Two narrow wins and a draw were served up on the first weekend of the RBS Six Nations, while teams continued to fight for every point in the Aviva Premiership and Guinness Pro12. Who were the heroes and villains this time?

The Saints

Double dose of Vunipola magic
The Vunipola brothers both played a leading role in England’s 15-9 win over Scotland on the opening day of the RBS Six Nations. Billy was named Man of the Match after an outstanding performance at No 8. He carried the ball no less than 22 times, making 51 metres and beating five defenders.

Meanwhile, older brother Mako, who was on as a replacement, helped set up Jack Nowell’s try with a delicious piece of handling. As England surged forward into the 22, Mako received the ball and flipped it back inside and behind himself to Owen Farrell with the softest of hands. From there, Farrell found Nowell outside him and the wing strode over the line.

 

No way through
Wales centre Jamie Roberts put in a massive shift during Wales’s 16-16 draw with Ireland in Dublin on Sunday. He made 20 tackles – more than anyone else in the match – and missed just two. It was not just the number of tackles, but the bravery and aggression involved and the way Roberts sometimes gambled by charging up out of the line to meet an opponent at full tilt, but never lost the bet.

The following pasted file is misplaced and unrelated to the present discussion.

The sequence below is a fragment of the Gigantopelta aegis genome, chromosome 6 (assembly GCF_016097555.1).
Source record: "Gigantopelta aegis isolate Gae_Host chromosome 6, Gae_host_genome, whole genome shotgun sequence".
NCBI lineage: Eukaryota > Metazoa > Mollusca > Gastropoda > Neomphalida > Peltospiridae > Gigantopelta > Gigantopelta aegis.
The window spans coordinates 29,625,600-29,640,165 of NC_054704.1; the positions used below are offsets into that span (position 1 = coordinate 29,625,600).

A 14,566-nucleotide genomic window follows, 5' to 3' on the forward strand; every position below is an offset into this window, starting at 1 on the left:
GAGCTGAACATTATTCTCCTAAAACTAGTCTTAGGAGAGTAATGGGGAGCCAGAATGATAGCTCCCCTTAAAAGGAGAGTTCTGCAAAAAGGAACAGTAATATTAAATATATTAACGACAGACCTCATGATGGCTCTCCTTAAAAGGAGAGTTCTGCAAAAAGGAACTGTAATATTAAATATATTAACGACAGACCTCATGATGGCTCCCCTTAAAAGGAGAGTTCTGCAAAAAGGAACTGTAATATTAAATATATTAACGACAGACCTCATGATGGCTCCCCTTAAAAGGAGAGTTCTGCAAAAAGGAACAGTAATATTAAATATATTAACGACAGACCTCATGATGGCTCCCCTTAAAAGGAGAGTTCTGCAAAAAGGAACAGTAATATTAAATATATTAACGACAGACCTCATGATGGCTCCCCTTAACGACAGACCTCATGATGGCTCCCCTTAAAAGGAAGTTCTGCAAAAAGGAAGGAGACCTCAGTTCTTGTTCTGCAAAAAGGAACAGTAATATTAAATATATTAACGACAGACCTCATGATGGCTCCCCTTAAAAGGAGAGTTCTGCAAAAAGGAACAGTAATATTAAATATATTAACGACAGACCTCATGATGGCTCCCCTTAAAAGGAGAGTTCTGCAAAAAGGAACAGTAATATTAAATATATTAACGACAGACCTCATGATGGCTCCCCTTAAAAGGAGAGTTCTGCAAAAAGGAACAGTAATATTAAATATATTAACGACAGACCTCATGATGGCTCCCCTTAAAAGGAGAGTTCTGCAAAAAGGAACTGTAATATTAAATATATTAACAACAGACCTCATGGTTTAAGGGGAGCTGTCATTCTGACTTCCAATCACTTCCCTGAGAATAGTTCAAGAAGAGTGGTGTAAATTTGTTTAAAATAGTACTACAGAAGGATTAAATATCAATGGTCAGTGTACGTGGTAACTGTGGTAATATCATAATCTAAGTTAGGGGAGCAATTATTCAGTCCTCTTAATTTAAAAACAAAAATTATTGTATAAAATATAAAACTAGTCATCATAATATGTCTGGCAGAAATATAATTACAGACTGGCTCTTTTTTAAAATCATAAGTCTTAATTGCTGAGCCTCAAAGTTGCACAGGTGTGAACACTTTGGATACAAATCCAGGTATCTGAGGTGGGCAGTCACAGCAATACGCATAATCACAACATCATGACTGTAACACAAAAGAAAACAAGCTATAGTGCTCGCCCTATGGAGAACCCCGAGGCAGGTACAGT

Here comes Jamie: Roberts closes in on Simon Zebo. (Photo: Inpho)

Here comes Jamie: Roberts closes in on Simon Zebo. (Photo: Inpho)

As well as acting like a one-man brick wall in the defensive line, Roberts also carried 11 times.

Just a whisker behind Roberts in the defensive stakes was Taulupe Faletau, who made 19 tackles and missed none.

 

Not a bad start
Ireland blindside CJ Stander picked up the Man of the Match award on his Test debut after putting in an excellent performance in Ireland’s Six Nations draw with Wales. He made 12 tackles without missing one, stole a lineout and carried the ball 23 times.

There is also a brief round of applause due to Andrew Trimble, for his try-saving tackle on Alun Wyn Jones. Just eight minutes into the game, with Ireland 3-0 up, Wales were attacking and the lock had George North outside him, but Trimble hit the bigger man effectively enough to stop him offloading.

 

Why, oh why? Stuart Hogg can't believe he hasn't got the ball. (Photo: Inpho)

Why, oh why? Stuart Hogg can’t believe he hasn’t got the ball. (Photo: Inpho)

Running man